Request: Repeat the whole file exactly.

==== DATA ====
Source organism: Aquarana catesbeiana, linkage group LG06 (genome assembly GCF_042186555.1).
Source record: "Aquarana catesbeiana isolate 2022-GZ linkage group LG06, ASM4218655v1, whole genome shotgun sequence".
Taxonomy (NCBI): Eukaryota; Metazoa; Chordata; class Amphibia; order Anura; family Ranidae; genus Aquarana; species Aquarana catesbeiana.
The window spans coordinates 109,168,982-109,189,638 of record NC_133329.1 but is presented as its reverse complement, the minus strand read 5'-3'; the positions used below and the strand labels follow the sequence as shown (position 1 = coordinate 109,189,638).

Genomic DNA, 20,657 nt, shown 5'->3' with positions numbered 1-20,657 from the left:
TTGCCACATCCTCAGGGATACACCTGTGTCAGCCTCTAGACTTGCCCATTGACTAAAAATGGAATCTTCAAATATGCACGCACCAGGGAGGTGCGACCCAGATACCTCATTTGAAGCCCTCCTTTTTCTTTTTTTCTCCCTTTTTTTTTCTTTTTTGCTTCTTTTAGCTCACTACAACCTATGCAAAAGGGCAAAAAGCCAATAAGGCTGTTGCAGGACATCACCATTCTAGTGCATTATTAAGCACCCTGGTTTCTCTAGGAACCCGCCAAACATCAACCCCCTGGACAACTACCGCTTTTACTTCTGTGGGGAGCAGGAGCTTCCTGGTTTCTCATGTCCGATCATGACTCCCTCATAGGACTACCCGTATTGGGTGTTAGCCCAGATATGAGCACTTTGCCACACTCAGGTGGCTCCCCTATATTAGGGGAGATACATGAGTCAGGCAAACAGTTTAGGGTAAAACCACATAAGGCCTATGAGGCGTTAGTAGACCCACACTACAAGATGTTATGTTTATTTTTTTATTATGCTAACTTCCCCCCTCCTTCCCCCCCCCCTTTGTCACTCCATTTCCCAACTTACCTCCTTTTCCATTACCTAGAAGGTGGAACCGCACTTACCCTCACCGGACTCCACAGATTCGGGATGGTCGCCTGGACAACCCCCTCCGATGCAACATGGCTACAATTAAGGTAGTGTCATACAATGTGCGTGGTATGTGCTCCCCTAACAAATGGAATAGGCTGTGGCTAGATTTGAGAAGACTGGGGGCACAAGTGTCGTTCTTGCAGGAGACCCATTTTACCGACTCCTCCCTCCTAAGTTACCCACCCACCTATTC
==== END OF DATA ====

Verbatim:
Source organism: Aquarana catesbeiana, linkage group LG06 (genome assembly GCF_042186555.1).
Source record: "Aquarana catesbeiana isolate 2022-GZ linkage group LG06, ASM4218655v1, whole genome shotgun sequence".
Taxonomy (NCBI): Eukaryota; Metazoa; Chordata; class Amphibia; order Anura; family Ranidae; genus Aquarana; species Aquarana catesbeiana.
The window spans coordinates 109,168,982-109,189,638 of record NC_133329.1 but is presented as its reverse complement, the minus strand read 5'-3'; the positions used below and the strand labels follow the sequence as shown (position 1 = coordinate 109,189,638).

Genomic DNA, 20,657 nt, shown 5'->3' with positions numbered 1-20,657 from the left:
TTGCCACATCCTCAGGGATACACCTGTGTCAGCCTCTAGACTTGCCCATTGACTAAAAATGGAATCTTCAAATATGCACGCACCAGGGAGGTGCGACCCAGATACCTCATTTGAAGCCCTCCTTTTTCTTTTTTTCTCCCTTTTTTTTTCTTTTTTGCTTCTTTTAGCTCACTACAACCTATGCAAAAGGGCAAAAAGCCAATAAGGCTGTTGCAGGACATCACCATTCTAGTGCATTATTAAGCACCCTGGTTTCTCTAGGAACCCGCCAAACATCAACCCCCTGGACAACTACCGCTTTTACTTCTGTGGGGAGCAGGAGCTTCCTGGTTTCTCATGTCCGATCATGACTCCCTCATAGGACTACCCGTATTGGGTGTTAGCCCAGATATGAGCACTTTGCCACACTCAGGTGGCTCCCCTATATTAGGGGAGATACATGAGTCAGGCAAACAGTTTAGGGTAAAACCACATAAGGCCTATGAGGCGTTAGTAGACCCACACTACAAGATGTTATGTTTATTTTTTTATTATGCTAACTTCCCCCCTCCTTCCCCCCCCCCTTTGTCACTCCATTTCCCAACTTACCTCCTTTTCCATTACCTAGAAGGTGGAACCGCACTTACCCTCACCGGACTCCACAGATTCGGGATGGTCGCCTGGACAACCCCCTCCGATGCAACATGGCTACAATTAAGGTAGTGTCATACAATGTGCGTGGTATGTGCTCCCCTAACAAATGGAATAGGCTGTGGCTAGATTTGAGAAGACTGGGGGCACAAGTGTCGTTCTTGCAGGAGACCCATTTTACCGACTCCTCCCTCCTAAGTTACCCACCCACCTATTC